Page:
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National Anthem sung by laryngectomee group makes it to India Book of Records

They will now be performing on Independence Day, 15 August 2019.

SNS | New Delhi |

This was a special gathering of some special people. And their distinct rendition of the Indian national anthem made the occasion all the more special. All these individuals were throat cancer survivors who sang Jana Gana Mana after undergoing laryngectomy, a surgical procedure in which the voice box is removed. Their feat has landed them in the India Book of Records.

These patients were suffering from head and neck cancers, and oncologists were required to perform laryngectomy, which made it difficult for them to produce sound, rendering them mute. Doctors advise speech therapy with the help of devices to such patients. It’s a lengthy process but patients are able to eventually regain their voice, though artificially.

In order to help build their confidence and to further create awareness on the benefits of the programme, the survivors showcased their triumph over the speech impairment by performing the national anthem.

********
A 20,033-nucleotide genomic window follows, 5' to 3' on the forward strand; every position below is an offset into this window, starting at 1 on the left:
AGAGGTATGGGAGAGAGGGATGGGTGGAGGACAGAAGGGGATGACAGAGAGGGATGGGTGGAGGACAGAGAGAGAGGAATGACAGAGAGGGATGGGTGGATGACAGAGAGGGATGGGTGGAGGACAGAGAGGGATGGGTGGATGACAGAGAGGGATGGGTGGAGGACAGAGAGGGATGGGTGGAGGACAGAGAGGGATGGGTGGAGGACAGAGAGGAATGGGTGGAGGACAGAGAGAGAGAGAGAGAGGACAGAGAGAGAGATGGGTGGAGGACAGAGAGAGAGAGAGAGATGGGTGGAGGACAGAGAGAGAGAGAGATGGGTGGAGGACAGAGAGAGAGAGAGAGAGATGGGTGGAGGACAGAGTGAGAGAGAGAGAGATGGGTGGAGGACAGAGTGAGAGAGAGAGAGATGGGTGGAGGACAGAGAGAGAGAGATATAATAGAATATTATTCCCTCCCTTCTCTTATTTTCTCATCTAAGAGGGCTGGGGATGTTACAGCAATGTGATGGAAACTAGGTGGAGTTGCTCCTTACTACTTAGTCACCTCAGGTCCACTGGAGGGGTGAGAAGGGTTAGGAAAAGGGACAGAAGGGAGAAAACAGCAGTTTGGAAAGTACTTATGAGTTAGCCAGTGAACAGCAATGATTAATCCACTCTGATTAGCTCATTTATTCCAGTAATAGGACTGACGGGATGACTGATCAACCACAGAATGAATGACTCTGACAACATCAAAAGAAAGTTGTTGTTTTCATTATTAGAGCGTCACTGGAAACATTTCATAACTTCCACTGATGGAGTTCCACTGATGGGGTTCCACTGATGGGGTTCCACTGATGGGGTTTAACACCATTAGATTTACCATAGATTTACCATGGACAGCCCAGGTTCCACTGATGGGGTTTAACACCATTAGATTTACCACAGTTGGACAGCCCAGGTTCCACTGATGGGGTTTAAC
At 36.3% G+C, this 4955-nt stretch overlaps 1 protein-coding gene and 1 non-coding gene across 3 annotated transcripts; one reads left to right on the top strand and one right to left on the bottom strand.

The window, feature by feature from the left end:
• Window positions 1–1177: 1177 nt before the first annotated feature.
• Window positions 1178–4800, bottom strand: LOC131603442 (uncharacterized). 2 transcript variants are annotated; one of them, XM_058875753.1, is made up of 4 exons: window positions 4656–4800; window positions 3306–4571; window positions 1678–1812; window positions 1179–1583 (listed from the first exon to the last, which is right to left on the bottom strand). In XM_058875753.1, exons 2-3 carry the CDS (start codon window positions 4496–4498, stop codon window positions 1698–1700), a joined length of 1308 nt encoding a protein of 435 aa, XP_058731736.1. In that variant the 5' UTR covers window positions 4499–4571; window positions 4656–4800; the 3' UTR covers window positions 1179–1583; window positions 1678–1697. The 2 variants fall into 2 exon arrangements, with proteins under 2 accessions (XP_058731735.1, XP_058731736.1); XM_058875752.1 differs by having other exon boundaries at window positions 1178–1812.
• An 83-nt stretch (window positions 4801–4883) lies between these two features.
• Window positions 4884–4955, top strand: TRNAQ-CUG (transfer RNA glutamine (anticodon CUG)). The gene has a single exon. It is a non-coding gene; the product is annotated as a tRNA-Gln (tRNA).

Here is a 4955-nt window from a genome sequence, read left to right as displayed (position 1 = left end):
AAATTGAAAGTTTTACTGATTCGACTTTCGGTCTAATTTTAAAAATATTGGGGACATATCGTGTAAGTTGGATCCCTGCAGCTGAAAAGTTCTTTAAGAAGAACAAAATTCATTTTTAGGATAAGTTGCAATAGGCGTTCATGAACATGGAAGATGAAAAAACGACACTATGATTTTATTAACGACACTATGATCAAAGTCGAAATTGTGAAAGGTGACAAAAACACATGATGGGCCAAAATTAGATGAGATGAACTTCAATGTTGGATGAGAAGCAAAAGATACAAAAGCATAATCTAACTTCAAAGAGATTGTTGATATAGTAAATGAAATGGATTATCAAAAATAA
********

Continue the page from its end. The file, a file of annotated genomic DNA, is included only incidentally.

At the Basavatarakam Indo-American Cancer Hospital in Hyderabad, these 20-odd people are still rehearsing the national anthem.They will now be performing on Independence Day, 15 August 2019.

All these performers have lost their natural voice after the surgery. Some use an electro-larynx, a hand-held device pressed on to the throat to generate artificial voice, while others squeeze their thumbs to their necks to generate voice through a tracheoesophageal fistula along with an embedded device.

“To try and deliver sound without the larynx is troublesome. The sub-glottal limit in people without larynx is not exactly 50% of an individual with the organ. It implies if an individual can regularly say 10 words before coming up short on breath, one without the larynx may just have the capacity to state five,” says Mr T.M. Rukmangathan, the speech-language pathologist at Basavatarakam Indo-American Cancer Hospital and Research Institute.

Dr Chandra Sekhar Rao, a senior head and neck oncosurgeon at the institute, said the gathering chose to sing to demonstrate that incapacity could be conquered. “The fear of losing voice discourages those influenced by similar diseases to undergo the surgery, similar remarkable feats by the individuals who underwent surgery restores faith in newly diagnosed patients,” he said.

PSSV Prasad Rao, a 48-year-old survivor who works as a common contractual worker in Hyderabad, said: “I have always been very positive about being able to talk, sing and listen to my own voice again. We have practised the song a few times and have received enough training to pull it off. I am highly motivated.”